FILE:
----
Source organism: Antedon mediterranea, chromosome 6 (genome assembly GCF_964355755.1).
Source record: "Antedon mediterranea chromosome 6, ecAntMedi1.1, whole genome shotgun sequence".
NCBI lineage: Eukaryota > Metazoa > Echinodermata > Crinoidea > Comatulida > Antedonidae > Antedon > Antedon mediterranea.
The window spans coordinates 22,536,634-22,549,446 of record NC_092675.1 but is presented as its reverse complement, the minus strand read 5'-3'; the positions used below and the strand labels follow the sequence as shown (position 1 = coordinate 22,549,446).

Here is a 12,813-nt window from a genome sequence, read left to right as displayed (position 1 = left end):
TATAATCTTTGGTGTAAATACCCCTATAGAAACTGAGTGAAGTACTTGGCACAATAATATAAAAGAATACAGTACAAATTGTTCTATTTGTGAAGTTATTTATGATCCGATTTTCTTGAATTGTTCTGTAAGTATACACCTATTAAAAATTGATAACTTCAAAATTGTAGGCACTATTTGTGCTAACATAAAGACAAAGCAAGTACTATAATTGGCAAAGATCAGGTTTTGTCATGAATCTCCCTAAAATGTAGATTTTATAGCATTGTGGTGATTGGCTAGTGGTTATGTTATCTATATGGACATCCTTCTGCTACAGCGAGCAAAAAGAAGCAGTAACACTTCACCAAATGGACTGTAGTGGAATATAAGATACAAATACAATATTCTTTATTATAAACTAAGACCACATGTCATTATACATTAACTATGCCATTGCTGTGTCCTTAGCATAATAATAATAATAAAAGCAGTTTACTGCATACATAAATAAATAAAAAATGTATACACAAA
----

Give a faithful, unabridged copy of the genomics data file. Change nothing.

Source organism: Antedon mediterranea, chromosome 6 (genome assembly GCF_964355755.1).
Source record: "Antedon mediterranea chromosome 6, ecAntMedi1.1, whole genome shotgun sequence".
NCBI lineage: Eukaryota > Metazoa > Echinodermata > Crinoidea > Comatulida > Antedonidae > Antedon > Antedon mediterranea.
The window spans coordinates 22,536,634-22,549,446 of record NC_092675.1 but is presented as its reverse complement, the minus strand read 5'-3'; the positions used below and the strand labels follow the sequence as shown (position 1 = coordinate 22,549,446).

Here is a 12,813-nt window from a genome sequence, read left to right as displayed (position 1 = left end):
TATAATCTTTGGTGTAAATACCCCTATAGAAACTGAGTGAAGTACTTGGCACAATAATATAAAAGAATACAGTACAAATTGTTCTATTTGTGAAGTTATTTATGATCCGATTTTCTTGAATTGTTCTGTAAGTATACACCTATTAAAAATTGATAACTTCAAAATTGTAGGCACTATTTGTGCTAACATAAAGACAAAGCAAGTACTATAATTGGCAAAGATCAGGTTTTGTCATGAATCTCCCTAAAATGTAGATTTTATAGCATTGTGGTGATTGGCTAGTGGTTATGTTATCTATATGGACATCCTTCTGCTACAGCGAGCAAAAAGAAGCAGTAACACTTCACCAAATGGACTGTAGTGGAATATAAGATACAAATACAATATTCTTTATTATAAACTAAGACCACATGTCATTATACATTAACTATGCCATTGCTGTGTCCTTAGCATAATAATAATAATAAAAGCAGTTTACTGCATACATAAATAAATAAAAAATGTATACACAAA